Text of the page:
An Indentured Servant’s Letter to His Parents

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An Indentured Servant’s Letter to His Parents


The typical migrant to England’s North American colonies in the seventeenth century was an indentured

servant—a young man or woman desperate enough to agree to work for a master for a set amount of time

(usually four to seven years) in return for transportation to North America, food, clothing, lodging, and, in

some cases, money or land at the end of the contract.

Richard Frethorne was one of the thousands of such indentured servants who poured into Virginia in

the seventeenth century. Like the vast majority of these migrants, we know very little about Frethorne

himself. He came to Virginia shortly after the colony experienced a horrific Indian attack in 1622, and he

worked at Martin’s Hundred, a large tobacco plantation located on the James River about ten miles

downriver from Jamestown. The following are excerpts from three letters Frethorne wrote to his parents

in March and April of 1623. Shortly afterward, the young man died.

From Susan Myra Kingsbury, ed., The Records of the Virgina Company of London (Washington, D.C.: US

Government Printing Office, 1935), 4:58–60.

March 20, April 2 and 3, 1623

Loveing and kind father and mother my most humble duty remembred to you hopeing in God

of yor good health . . . this is to let you understand that I yor Child am in a most heavie Case by

reason of the nature of the Country is such that it Causeth much sicknes, as the scurvie and the

bloody flix,1 and divers other diseases, wch2 maketh the bodie very poore, and Weake, and when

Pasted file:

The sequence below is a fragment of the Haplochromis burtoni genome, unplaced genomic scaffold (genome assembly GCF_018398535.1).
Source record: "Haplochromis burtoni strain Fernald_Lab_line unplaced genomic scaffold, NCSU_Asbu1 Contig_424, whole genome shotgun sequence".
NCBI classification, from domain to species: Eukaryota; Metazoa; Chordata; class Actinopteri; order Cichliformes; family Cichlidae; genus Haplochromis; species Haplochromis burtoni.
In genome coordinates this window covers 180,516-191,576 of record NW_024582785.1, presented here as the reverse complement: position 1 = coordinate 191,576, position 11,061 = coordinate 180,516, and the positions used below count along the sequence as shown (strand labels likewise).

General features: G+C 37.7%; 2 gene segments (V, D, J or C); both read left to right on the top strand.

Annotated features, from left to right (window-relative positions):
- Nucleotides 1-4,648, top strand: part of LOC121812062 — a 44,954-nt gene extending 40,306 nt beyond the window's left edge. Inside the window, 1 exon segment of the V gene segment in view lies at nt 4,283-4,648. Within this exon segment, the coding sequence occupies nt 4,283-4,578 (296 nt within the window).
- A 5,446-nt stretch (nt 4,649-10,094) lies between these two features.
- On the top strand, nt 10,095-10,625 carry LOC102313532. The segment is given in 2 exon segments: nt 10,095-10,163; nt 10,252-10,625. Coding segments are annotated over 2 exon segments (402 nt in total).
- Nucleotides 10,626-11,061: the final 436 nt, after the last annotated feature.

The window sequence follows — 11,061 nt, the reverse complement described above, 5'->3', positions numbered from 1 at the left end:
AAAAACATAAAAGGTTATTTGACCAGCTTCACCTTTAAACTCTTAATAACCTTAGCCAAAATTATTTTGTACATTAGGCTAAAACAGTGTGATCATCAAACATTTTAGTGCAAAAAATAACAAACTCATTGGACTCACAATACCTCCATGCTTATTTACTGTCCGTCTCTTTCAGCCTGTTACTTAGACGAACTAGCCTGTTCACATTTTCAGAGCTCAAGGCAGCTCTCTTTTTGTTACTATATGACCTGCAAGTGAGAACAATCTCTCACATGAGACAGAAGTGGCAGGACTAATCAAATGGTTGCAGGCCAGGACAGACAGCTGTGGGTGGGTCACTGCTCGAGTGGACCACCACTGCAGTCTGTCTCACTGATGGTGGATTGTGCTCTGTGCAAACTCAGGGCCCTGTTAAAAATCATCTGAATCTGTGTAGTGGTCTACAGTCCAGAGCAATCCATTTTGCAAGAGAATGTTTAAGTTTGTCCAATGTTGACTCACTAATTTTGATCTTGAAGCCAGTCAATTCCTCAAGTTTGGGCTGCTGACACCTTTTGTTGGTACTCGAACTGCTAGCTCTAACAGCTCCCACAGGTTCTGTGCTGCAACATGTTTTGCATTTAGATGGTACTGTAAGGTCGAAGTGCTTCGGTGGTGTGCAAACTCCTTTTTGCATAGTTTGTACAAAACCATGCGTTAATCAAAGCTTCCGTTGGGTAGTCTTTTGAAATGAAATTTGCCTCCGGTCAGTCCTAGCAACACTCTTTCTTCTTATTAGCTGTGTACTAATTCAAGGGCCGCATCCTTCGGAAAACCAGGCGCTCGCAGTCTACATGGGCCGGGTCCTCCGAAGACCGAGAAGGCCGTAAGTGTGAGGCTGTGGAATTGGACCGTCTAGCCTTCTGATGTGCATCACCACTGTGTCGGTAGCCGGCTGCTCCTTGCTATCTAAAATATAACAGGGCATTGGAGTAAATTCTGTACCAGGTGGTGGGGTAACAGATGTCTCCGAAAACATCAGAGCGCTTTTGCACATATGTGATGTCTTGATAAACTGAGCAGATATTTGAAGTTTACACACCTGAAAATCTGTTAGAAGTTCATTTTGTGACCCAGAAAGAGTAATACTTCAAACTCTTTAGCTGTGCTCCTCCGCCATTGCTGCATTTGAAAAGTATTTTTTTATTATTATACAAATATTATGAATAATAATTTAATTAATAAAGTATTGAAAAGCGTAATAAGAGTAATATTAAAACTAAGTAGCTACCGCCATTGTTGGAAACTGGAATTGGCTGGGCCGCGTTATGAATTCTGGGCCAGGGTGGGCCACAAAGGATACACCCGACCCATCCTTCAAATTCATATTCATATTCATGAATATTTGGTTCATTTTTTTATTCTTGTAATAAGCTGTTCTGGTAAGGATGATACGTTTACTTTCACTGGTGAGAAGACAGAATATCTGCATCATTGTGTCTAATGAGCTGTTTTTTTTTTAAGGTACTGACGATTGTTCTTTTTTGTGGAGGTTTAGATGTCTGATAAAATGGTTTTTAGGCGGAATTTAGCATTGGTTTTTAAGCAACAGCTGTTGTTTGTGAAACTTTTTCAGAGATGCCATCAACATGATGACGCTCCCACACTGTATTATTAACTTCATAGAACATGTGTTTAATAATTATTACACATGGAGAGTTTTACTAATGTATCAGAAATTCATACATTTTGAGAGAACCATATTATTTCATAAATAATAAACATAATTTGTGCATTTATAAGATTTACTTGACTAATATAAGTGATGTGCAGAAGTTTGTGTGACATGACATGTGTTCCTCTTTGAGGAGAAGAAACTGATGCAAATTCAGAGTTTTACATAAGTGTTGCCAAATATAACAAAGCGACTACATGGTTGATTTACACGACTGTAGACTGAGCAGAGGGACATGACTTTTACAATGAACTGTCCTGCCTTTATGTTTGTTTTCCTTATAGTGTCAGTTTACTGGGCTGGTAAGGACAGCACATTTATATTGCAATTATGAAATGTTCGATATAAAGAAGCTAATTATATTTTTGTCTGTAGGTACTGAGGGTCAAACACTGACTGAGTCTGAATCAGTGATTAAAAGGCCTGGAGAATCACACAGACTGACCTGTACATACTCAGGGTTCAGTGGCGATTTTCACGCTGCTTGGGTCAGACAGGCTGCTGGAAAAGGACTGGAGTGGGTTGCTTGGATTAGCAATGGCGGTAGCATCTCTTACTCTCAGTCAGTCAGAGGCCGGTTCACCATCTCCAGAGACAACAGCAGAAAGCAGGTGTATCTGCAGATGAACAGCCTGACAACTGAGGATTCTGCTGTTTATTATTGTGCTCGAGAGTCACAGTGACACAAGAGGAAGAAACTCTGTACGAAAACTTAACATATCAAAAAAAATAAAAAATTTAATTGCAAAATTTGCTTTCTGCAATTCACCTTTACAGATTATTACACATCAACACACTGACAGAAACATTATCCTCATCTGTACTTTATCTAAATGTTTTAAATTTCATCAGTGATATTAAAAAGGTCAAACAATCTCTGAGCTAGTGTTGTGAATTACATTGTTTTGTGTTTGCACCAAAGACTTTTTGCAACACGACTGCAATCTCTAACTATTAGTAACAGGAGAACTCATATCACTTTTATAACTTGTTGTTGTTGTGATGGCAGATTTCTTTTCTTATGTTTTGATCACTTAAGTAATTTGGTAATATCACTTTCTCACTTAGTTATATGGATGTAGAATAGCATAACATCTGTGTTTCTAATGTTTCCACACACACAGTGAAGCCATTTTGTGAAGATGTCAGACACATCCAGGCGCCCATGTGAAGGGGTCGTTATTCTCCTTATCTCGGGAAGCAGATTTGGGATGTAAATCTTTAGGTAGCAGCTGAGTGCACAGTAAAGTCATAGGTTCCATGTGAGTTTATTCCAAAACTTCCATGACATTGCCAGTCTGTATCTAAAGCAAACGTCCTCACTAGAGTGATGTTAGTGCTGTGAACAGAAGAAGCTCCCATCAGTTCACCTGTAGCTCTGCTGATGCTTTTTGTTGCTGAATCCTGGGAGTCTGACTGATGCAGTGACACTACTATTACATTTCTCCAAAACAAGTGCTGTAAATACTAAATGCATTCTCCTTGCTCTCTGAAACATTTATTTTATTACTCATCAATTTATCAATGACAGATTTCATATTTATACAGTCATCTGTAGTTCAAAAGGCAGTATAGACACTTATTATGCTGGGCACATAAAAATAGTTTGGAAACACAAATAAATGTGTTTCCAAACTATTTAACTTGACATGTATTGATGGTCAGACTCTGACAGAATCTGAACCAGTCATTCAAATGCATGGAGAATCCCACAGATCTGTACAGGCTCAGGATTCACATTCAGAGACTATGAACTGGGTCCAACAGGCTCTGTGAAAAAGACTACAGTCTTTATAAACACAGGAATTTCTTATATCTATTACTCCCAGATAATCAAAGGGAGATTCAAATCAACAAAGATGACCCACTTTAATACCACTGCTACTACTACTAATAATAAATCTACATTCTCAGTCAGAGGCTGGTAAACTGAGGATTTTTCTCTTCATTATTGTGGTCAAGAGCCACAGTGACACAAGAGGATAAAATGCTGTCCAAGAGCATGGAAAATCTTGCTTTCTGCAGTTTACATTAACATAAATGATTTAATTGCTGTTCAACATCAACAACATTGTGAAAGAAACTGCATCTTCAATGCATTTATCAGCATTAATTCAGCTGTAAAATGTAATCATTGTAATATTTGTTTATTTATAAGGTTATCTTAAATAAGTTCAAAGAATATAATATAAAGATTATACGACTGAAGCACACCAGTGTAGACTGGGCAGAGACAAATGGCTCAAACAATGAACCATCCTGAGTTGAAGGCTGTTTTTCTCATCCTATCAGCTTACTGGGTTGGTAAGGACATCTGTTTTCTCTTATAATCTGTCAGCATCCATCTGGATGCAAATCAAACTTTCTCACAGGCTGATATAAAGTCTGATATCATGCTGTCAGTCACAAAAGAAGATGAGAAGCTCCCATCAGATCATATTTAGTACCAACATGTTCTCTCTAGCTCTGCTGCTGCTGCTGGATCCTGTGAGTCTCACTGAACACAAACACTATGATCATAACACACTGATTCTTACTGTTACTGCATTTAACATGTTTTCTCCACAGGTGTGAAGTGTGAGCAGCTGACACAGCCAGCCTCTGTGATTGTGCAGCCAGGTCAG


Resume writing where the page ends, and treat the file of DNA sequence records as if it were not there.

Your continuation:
wee are sicke there is nothing to Comfort us; for since I came out of the ship, I never ate anie

thing but pease, and loblollie (that is water gruell) as for deare or venison I never saw anie since

I came into this land, ther is indeed some foule, but Wee are not allowed to goe, and get yt, but

must Worke hard both earelie, and late for a messe of water gruell, and a mouthfull of bread,

and beife, a mouthfull of bread for a pennie loafe must serve for 4 men wch is most pitifull if you

did knowe as much as I, when people crie out day, and night, Oh that they were in England

without their lymbes and would not care to loose anie lymbe to bee in England againe, yea

though they beg from doore to doore, for wee live in feare of the Enimy3 everie houer,4 yet wee

have had a Combate with them on the Sunday before Shrovetyde,5 and wee tooke two alive, and

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make slaves of them, but it was by pollicie, for wee are in great danger, for or Plantacon is very

weake, by reason of the dearth, and sicknes, of or Companie, for wee came but Twentie for the

marchaunts, and they are halfe dead Just; and wee looke everie houer. When two more should

goe, yet there came some for other men yet to lyve with us, of which ther is but one alive, and

our Leiftenant is dead, and his father, and his brother, and there was some 5 or 6 of the last

yeares 20 of wch there is but 3 left, so that wee are faine to get other men to plant with us, and

yet wee are but 32 to fight against 3000 if they should Come, and the nighest helpe that Wee

have is ten miles of us, and when the rogues overcame this place last,6 they slew 80 Persons

how then shall wee doe for wee lye even in their teeth, they may easilie take us but that God is

mercifull, and can save with few as well as with many; . . . ther is nothing to be gotten here but

sicknes, and death, except that one had money to lay out in some thinges for profit; But I have